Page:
You’re talking about a BOM. You have a BOM as a document with the table. You’ve moved to excel. Where do you go from there? 

Philippe Ombredanne: 

So next step was of course write to JSON. We were involved very early on with the co-founding SPDX at the Linux Foundation. Actually the, my co-founder at nexB, Michael Herzog, actually coined the name SPDX, which means we were there reasonably early. 

We didn’t have as much bandwidth I wish we had early on to help support the efforts. We’ve been quite involved on the license definitions, quite involved on the standard side, but not as much as we wish we would have been able to do.

The SPDX evolved, primarily with roots in software licenses, software license compliance, because there were a lot of academics involved early on. People coming from the Java world, people really in love with XML and RDF. There’s been a lot of emphasis on these formats early on.

It’s always been difficult for me to understand, the value of the complexity you get in the document, like an RDF document. I’m more of a command line person, so when you have all these tags all where around, it’s a bit difficult. 

Fast forward today, definitely still Excel spreadsheet. But more and more for me, I just leave aside, every format that’s not JSON and or YAML, which is essentially the same. 

 I find the approach of CycloneDX extremely refreshing, because Steve Springett and the team, they have been focusing on the extent of what matters. I feel there’s quite a bit of baggage that’s still carried by SPDX. I love SPDX, I’m one of the co-founders, so I won’t bitch about it, but there’s still lot to say about the simplicity of a standard that’s driven and grounded in practical software development. 

 Steve built CycloneDX to support a practical problem he had with Dependency Track to exchange, ingest, information about software composition between many tools. In that sense, software came first and the standard followed. It’s not been historically like this, yet, for SPDX, where the standard came first and the software followed, which my personal inclination is towards software first and standards second.

DJ Schleen: 

Let’s get into the differences between the specifications. We have SPDX, very verbose. And then we have CycloneDX, which is more streamlined. Tell me what the differences that you’ve seen developing some of these open source tools and using both these formats. 

Philippe Ombredanne: 

Recently there was a large Java code base about a million files. The SPDX JSON output was 360 megabytes. The CycloneDX output was 1.4 megabytes. The difference was providing the file details, and of course, you don’t have to put that in SPDX. We’re making that an option because it’s practically impossible to use a 400 megabytes file. It’s reached the points of diminishing returns very quickly.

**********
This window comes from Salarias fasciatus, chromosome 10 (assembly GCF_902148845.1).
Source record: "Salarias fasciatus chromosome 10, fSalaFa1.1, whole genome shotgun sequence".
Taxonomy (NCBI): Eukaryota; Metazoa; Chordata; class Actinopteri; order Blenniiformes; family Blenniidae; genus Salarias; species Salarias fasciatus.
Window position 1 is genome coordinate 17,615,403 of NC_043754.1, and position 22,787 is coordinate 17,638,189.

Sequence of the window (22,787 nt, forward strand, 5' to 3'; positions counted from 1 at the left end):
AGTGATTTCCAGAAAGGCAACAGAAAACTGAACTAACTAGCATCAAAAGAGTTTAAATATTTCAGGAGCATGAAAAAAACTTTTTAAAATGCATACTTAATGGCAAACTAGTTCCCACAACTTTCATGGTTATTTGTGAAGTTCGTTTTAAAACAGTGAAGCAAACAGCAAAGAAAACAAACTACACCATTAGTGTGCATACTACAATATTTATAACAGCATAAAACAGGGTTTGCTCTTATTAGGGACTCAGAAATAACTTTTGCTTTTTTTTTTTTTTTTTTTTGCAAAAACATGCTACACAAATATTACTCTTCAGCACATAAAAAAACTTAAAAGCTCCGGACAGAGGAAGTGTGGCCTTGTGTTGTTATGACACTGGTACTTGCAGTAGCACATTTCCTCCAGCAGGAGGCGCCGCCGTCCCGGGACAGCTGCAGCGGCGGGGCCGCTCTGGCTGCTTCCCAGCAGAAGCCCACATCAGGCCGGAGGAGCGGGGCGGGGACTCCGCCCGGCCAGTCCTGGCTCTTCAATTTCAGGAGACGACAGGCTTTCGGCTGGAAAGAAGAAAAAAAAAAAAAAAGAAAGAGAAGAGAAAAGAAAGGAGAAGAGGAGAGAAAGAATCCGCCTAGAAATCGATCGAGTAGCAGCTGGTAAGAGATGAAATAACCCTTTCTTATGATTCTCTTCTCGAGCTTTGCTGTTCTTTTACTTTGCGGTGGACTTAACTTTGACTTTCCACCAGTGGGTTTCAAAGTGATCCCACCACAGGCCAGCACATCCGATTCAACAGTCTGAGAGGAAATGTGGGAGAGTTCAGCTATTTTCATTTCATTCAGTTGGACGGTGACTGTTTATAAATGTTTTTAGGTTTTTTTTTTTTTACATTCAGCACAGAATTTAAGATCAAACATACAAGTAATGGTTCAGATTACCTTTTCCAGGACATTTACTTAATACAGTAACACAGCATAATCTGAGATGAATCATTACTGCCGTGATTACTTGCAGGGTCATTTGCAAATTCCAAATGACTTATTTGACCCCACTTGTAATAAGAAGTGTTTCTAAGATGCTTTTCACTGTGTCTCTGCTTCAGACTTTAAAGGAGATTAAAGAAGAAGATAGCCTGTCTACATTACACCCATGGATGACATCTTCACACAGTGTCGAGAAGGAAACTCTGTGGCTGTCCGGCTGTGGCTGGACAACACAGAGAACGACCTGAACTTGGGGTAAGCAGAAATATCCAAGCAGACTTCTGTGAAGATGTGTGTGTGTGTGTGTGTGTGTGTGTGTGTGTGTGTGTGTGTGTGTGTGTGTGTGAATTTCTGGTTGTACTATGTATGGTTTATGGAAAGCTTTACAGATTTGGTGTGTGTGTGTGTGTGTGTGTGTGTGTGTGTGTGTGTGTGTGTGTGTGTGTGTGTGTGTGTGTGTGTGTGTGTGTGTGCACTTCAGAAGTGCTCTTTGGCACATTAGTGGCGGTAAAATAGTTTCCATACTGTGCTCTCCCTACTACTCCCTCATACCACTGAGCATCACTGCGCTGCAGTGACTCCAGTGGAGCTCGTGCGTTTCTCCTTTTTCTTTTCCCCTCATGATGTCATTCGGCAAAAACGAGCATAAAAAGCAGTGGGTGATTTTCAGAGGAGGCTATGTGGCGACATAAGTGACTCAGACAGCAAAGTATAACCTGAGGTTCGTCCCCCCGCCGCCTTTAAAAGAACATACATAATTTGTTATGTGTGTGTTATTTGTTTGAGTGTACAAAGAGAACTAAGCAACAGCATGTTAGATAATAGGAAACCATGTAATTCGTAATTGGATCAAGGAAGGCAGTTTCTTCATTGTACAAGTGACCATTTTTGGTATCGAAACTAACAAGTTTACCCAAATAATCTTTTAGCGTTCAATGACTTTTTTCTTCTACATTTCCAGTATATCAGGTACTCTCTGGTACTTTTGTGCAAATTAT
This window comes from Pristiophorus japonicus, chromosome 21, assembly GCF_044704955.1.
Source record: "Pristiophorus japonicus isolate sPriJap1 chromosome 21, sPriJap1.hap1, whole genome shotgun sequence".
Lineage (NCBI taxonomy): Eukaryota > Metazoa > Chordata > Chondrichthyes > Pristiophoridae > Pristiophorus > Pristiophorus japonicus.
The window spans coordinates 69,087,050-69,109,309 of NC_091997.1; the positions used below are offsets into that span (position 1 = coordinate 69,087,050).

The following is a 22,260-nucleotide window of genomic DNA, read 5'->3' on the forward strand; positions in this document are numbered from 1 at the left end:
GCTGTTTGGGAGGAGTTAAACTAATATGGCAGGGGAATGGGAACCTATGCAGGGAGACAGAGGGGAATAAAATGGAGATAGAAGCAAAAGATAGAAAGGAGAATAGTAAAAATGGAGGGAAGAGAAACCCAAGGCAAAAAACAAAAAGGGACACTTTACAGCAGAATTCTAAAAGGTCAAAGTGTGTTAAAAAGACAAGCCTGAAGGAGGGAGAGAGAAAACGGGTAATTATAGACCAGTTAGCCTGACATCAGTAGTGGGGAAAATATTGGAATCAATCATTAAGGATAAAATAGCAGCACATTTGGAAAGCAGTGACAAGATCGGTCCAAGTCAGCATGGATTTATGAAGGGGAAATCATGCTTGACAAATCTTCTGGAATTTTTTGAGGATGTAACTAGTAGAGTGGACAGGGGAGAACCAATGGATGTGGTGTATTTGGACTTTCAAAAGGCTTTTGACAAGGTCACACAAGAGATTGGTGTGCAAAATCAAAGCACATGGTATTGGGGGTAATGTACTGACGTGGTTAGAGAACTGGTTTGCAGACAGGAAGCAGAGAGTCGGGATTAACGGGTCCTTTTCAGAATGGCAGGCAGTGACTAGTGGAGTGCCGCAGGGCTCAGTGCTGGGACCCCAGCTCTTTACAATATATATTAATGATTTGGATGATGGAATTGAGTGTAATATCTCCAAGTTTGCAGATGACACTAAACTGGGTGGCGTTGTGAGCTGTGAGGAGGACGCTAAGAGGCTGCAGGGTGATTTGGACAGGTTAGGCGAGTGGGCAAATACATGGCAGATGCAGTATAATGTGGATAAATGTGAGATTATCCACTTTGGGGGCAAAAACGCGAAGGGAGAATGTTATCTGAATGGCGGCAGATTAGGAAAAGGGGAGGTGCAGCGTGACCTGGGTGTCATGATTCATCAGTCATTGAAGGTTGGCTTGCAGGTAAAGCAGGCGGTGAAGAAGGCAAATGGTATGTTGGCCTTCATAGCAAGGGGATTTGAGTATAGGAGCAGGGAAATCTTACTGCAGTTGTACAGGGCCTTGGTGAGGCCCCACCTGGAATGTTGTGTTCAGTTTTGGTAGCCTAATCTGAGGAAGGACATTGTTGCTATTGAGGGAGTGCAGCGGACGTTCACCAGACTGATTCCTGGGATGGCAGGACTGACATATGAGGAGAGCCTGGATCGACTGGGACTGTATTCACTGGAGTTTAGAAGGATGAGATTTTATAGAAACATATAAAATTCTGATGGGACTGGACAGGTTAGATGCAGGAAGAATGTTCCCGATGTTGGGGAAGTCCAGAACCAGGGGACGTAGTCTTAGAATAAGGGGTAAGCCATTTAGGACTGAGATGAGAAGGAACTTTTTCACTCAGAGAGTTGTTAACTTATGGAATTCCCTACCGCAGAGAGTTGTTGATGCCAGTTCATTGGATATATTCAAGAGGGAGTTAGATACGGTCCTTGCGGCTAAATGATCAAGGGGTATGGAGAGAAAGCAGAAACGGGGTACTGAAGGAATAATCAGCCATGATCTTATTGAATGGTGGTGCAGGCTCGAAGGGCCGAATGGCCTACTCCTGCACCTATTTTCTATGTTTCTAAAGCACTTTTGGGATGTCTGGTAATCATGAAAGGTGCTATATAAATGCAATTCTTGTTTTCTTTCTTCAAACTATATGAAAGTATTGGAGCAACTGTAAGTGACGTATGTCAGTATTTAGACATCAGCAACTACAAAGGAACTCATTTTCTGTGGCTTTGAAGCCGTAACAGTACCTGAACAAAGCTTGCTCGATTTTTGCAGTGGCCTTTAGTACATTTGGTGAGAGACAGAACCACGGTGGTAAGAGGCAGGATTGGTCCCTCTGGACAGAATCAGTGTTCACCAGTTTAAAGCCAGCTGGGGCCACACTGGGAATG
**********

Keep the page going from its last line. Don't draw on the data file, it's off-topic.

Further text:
The big difference here is one approach, which has been focused more on providing a lot of details. And another approach, which is to provide the effective information you need. If you remove the file level details from an SPDX document, both are about the same.

What’s also different is how CycloneDX emphasis is towards package URLs and PURLs. Whereas it’s more just like a side thing and reference for SPDX . 

I cannot stress how important it is to have clear origin information for code in an SBOMM. If you provide an SBOM which is from a package URL or something similar in which can pinpoint exactly where the code comes from, so at minimum, say download url, then I would say an SBOM is mostly harmless and useless in this case. 

It’s very dangerous because I think there’s a tendency, because of the pressure, there is some, say, some, federal government, organization to demand SBOM for their vendors, there’s going to be a lot of shitty SBOM that’s going to go up there, which will follow the minimum requirements from CISA and everything by the letter, but will be completely useless as a tool to convey the origin of the code that’s used that can then be used to ensure that you don’t have a major cataclysmic event like the 2021 Log4j thing again. Or at least if it happens that we can deal with it in a more efficient way than we did back then. 

DJ Schleen: 

When we look at the size and the file information in there, when is that important? When is it important to have files and file hashes in an SBOM? 

Philippe Ombredanne: 

I really don’t think it’s much important at all. The only case that may be useful in some case if you want to have detailed license and copyright information at the file level. But even then it could be aggregated.

 A Java package that comes from Apache, and you have a thousand files, and each of these ones have the same exact notice, license, copyright. What’s the value of repeating that a thousand times? It’s pretty low. If you want to have like super high assurance environment, maybe you’d want to have file level details, but I’m not sure super high assurance has to be supported as a use case by SBOM. 

There’s a bit of a magical thinking to believe that an SBOM will be able to carry both. The sense of what matters for cybersecurity and software composition and every single details about your software from the beginning of times. I think it’s a dangerous approach to believe we can put everything into same format, same package. 

DJ Schleen: